Pearltrees: A visual social bookmarking tool that has its own take on PageRank

by on December 7, 2009 at 7:44 pm

December 7, 2009 | Kim-Mai Cutler

Picture 31

If you’re the type of obsessive-compulsive person who needs to organize the firehose of information confronting you every day on the web, then Pearltrees might work for you. It’s a visual social bookmarking service that allows you keep track of what you’ve read and establish relationships between different pieces of content.

Using Pearltrees is like drawing a mind-map, but with online content. You can drag-and-drop content into a browser add-on or the service will automatically index links you share on Twitter. Then you can organize all of that content into a tree or a web of keywords like the picture shown above. It’s like organizing bookmarks into folders and sub-folders but in a two-dimensional space.

Other people can follow, link or add to the trees you’ve built, so there’s a social element to the site. On the back of all that data, Pearltrees is also developing algorithms to surface the most relevant or significant content as judged by the amount of branches connected to them. It is like their own equivalent of Google’s PageRank, the breakthrough approach the search giant used to mine links and return relevant results.

Pearltree’s approach involves a pretty unique user interface, and it will probably work better for people who think visually. The Twitter integration will also be a big plus, because it taps into a natural user behavior and doesn’t require any extra effort to save links the way a browser add-on might. Still, I’m skeptical that the majority of users will want to organize the old content they’ve read into trees.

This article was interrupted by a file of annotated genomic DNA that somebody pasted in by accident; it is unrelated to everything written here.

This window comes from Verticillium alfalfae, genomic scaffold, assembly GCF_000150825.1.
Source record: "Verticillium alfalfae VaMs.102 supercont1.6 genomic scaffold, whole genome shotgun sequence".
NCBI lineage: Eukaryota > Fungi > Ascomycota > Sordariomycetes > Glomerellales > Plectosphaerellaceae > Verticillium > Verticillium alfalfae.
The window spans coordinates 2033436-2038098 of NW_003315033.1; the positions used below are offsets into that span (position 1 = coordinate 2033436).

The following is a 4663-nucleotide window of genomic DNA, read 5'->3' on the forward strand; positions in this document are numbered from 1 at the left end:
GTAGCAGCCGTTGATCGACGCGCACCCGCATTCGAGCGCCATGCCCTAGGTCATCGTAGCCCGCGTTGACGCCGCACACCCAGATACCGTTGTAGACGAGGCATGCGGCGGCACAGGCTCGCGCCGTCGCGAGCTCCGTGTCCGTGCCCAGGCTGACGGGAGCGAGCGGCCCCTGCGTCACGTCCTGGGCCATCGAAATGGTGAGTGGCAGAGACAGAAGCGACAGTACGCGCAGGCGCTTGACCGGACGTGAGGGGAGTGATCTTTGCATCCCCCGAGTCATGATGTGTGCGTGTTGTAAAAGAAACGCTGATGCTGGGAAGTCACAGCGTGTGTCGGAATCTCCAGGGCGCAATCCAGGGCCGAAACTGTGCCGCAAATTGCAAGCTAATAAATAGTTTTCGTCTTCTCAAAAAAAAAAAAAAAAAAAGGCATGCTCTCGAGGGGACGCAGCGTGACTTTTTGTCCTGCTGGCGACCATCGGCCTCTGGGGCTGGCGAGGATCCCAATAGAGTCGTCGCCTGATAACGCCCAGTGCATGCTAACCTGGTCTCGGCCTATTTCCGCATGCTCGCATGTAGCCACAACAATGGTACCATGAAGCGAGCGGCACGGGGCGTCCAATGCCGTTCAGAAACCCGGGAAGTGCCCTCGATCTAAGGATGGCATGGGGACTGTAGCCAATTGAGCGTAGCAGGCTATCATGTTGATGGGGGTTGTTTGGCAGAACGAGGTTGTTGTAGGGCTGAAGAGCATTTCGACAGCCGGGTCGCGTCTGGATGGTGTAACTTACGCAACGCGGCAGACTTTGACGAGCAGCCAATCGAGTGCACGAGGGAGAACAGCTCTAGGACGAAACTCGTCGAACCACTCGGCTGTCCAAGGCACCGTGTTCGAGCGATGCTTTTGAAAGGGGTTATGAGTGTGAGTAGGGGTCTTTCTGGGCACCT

Paris-based Pearltrees has raised 2.5 million euros from angel investors. They’re also pursuing a pretty tough revenue model in the form of either advertising off pearl trees or premium accounts for publishers that embed Pearltrees in content. To pull it off, they’ll either have to achieve massive scale with hundreds of thousands or millions of users or they’ll have to be a compelling enough service to publishers that they’ll be willing to fork over a subscription fee.

The company’s beta is launching in Wednesday as Europe takes the spotlight for technology this week with the Le Web conference in Paris. A group of tech bloggers got to take a look at the company today as part of the Traveling Geeks tour.

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